Mark Aldrich arrived in Warsaw in 1832, building the second house in the town – a two-story log home. Despite a brief time of upheaval during the Black Hawk War in 1832, Warsaw grew until there were about 24 inhabitants in 1834.

In the 1840s the Mississippi River opened up to passenger boats filled with “thousands… among them many emigrants, some from Ireland, others from Germany and France.”

Warsaw became a town in 1839 and a city in 1853.

Many people settled in Warsaw during that time, and commerce began to bloom: “… three distilleries, a tobacco factory, flour mills, brickyards, scores of cooperage shops. In 1845, the little town was claiming a population of 473 by 1850.” The French immigration began in the late 1850s and continued through the ’60s and ’70s. Many of the French people settled in Warsaw in the country extending from Warsaw to Basco.”

In 1855, a brick foundry was built on North Fourth Street where the brewery road turns east. Two years later, 20,000 bushels of grain was delivered to Warsaw for use by its three distilleries and three flour mills. Thousands of barrels were made yearly for the shipment of lard, meat, apples, cider flour, whiskey and wine.

William Grover, Esq., of Warsaw in 1871 spoke to the Pioneer’s Association, describing Hancock County, Illinois, on a trip he made from Carthage, Illinois, to Warsaw in 1837:

"When the Black Hawk war broke out, the population of the county was still very small and thinly scattered and many settlers left the county for awhile. There were no actual depredations here by the Indians but there was, perhaps, just reason for apprehensions of danger. Fort Edwards was then standing upon that point, within 100 yards of this square. It had been abandoned some years before as a military post, but the buildings were then in possession of Col. Farnham, an agent of the government, and by his permission a number of men and a few families took shelter and protected themselves, if necessary. Among these were Col. Farnham, Mark Aldrich and his wife, Isham Cochrane and his wife and James Wells. Among them was an Indian woman who was married to a white man and it is stated that she stood in more fear of an attack from Indians than any of the pale-faced women at the Fort.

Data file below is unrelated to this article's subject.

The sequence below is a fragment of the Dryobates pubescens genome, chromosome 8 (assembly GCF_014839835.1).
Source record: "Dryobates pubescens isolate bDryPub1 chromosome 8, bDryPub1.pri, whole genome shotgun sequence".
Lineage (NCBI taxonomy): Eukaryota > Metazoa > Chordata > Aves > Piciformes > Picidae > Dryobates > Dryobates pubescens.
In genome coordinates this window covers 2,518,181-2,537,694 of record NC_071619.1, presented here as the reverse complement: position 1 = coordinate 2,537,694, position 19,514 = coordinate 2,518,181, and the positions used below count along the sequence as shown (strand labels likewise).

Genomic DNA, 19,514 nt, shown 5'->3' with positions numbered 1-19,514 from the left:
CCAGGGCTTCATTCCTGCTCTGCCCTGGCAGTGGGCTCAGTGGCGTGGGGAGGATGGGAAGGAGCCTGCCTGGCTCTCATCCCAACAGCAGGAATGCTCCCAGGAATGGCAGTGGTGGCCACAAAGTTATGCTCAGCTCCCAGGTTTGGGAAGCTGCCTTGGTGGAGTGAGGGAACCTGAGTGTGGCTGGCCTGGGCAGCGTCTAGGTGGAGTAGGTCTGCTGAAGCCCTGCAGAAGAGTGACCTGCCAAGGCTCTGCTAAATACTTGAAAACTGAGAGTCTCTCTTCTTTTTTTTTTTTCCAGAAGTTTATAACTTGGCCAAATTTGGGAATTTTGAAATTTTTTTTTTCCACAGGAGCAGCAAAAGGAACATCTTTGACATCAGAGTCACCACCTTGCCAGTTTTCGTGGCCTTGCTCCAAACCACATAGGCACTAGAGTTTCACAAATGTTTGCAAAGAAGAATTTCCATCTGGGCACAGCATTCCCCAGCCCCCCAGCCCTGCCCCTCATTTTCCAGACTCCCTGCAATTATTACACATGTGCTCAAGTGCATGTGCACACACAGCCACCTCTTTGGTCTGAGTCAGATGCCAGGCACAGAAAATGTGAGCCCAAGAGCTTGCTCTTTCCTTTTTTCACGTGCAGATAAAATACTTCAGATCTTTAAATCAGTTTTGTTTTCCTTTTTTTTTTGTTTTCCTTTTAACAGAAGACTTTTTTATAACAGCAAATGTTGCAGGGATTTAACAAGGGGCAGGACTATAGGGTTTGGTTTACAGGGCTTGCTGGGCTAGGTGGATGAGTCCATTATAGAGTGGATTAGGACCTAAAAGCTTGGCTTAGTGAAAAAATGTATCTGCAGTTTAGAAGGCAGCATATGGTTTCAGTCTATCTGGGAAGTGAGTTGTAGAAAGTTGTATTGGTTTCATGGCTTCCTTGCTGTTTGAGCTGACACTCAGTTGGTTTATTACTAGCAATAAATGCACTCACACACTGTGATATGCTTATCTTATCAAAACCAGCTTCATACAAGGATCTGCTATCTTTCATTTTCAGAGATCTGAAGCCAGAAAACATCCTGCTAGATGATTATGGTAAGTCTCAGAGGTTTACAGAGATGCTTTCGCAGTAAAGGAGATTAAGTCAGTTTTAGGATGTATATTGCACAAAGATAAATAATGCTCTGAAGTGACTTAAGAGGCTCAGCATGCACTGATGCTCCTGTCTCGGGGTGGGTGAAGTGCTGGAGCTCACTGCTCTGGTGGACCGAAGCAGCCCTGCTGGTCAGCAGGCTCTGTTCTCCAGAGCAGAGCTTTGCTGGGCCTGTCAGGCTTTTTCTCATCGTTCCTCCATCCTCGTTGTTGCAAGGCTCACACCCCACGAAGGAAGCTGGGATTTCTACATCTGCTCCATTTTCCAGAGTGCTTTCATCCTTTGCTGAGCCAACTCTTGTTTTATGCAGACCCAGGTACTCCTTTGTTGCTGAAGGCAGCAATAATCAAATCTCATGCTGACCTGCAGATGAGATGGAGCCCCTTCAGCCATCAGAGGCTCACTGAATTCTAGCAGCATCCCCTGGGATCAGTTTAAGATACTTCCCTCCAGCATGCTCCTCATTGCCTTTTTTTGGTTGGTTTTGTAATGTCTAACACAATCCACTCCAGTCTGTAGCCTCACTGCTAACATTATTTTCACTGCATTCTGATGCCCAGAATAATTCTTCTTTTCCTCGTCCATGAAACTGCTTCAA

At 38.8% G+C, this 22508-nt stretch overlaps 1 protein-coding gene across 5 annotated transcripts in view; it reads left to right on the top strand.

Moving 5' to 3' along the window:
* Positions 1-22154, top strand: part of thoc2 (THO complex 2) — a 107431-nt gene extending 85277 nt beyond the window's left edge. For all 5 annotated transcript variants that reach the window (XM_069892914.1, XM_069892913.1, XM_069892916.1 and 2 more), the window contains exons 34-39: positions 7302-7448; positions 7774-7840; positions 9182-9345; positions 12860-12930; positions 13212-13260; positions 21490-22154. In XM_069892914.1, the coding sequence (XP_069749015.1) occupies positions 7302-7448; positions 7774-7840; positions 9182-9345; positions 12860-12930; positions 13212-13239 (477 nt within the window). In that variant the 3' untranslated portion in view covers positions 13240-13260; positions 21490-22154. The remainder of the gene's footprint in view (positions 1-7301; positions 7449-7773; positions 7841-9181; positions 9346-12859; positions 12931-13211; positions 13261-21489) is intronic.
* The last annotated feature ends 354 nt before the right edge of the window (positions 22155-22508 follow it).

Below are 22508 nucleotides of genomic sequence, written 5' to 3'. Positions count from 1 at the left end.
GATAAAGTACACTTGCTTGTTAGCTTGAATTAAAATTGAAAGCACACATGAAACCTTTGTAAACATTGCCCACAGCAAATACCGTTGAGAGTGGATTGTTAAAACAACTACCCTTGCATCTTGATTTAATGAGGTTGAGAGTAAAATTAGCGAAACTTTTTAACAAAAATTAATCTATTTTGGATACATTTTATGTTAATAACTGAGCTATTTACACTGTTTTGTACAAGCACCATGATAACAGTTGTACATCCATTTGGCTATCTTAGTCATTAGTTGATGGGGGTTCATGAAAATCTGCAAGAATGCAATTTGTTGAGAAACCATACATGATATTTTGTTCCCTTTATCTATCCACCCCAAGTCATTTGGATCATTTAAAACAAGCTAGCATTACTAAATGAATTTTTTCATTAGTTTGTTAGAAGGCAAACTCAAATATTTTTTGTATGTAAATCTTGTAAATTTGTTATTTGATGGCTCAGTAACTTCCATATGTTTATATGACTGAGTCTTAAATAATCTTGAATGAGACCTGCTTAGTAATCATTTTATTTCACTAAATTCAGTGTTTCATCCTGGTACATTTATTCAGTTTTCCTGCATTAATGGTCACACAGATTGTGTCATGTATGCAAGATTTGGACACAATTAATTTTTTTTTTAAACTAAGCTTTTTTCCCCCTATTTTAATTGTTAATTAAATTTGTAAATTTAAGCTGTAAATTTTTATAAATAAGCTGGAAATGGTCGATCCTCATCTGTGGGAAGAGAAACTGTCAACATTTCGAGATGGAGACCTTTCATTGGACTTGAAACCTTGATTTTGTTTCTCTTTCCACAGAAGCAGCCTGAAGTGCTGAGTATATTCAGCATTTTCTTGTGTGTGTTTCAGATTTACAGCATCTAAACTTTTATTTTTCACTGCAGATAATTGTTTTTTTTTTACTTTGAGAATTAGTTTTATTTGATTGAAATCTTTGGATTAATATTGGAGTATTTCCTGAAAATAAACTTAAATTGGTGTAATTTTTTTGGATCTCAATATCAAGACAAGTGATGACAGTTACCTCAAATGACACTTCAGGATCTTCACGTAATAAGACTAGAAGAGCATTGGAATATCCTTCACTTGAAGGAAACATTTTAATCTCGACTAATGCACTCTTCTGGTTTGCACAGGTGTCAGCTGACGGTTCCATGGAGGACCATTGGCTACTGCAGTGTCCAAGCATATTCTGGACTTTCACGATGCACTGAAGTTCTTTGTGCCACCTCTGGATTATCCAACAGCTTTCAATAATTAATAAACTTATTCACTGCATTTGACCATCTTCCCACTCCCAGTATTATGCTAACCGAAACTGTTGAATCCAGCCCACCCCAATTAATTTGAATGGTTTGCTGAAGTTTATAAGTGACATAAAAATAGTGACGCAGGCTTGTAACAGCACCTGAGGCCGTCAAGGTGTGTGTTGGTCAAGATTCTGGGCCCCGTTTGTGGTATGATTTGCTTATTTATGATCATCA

I have a distinct recollection of the appearance of the county from Carthage to Warsaw in 1837,” he said. “Coming west from Carthage, the first house was then owned by William A. Patterson. The next was the Chapman place. The next places… were the farms of Benjamin Marsh and Gotham Clark, side by side. This brought us to the edge of what was then generally called 'The Warsaw Timber.' From thence to Warsaw we passed Truman Hosford’s cabin, Bartholomew Slattery’s vineyard farm (now part of Warsaw) and Mark Aldrich’s cabin and from thence down a winding road through small timber and hazel brush to Andrew Monroe’s. At this point, we got upon Main Street, and passed a little frame building they used as a meeting house, and three other one-story frame houses of a single room each, on the south side of the street, one used by James Chittenden as a saddler shop, one by Samuel Brown and Wm. Mcllhenny, as a tailor shop, one by Smith Robbins, as a sort of fancy grocery. ("Grocery" had a different meaning than today's grocery stores, which was called a General Store.)

On the other side of the street was a two-story frame house, unfinished, by R.L. Robertson. This brought us to the ‘Warsaw House’ then kept by ‘Old Man Newberry’ as the boarders irreverently called him; and here I slept my first night in a house after five months railroad exploration.

I do not think there were then in all our large prairies a hundred improvements a mile distant from the timberline. The few roads across the prairies followed the most favorable ground for settlement, regardless of section lines; and in some directions you might travel for hours without seeing a house or enclosure. If the direction of the beaten road did not suit you, you had full liberty of taking short and direct cuts to your journey’s end."


Today’s Ralston Park in Warsaw, Illinois was the area behind the fort’s stockade and near the fort’s parade ground.

Fort Edwards State Memorial, Warsaw, Illinois.
Today, the forts are gone, but a monument honoring Fort Edwards was built in 1914 on the fort’s site and still stands.
This obelisk known as Fort Edwards State Memorial stands on this promontory overlooking the Mississippi river as a monument to Fort Edwards.
Why does this brass plaque show the wrong build date instead of the correct date of 1816? In 1914, a 50-foot tall monument was erected at the former Fort Edwards location, known as “The Point.” The dedication was thought to be on the 100-year anniversary of the founding of Fort Edwards, however, the monument was built in the wrong year to celebrate Fort Edwards. At that time, the date Fort Edwards was built was not so clear because most of the military documents had been misplaced or lost to fire. The date they chose was later proven historically inaccurate. 1814 was the year that Fort Johnson was built, which was 1/2 mile to the south of Fort Edwards. Fort Edwards was built in 1816.

Compiled by Neil Gale, Ph.D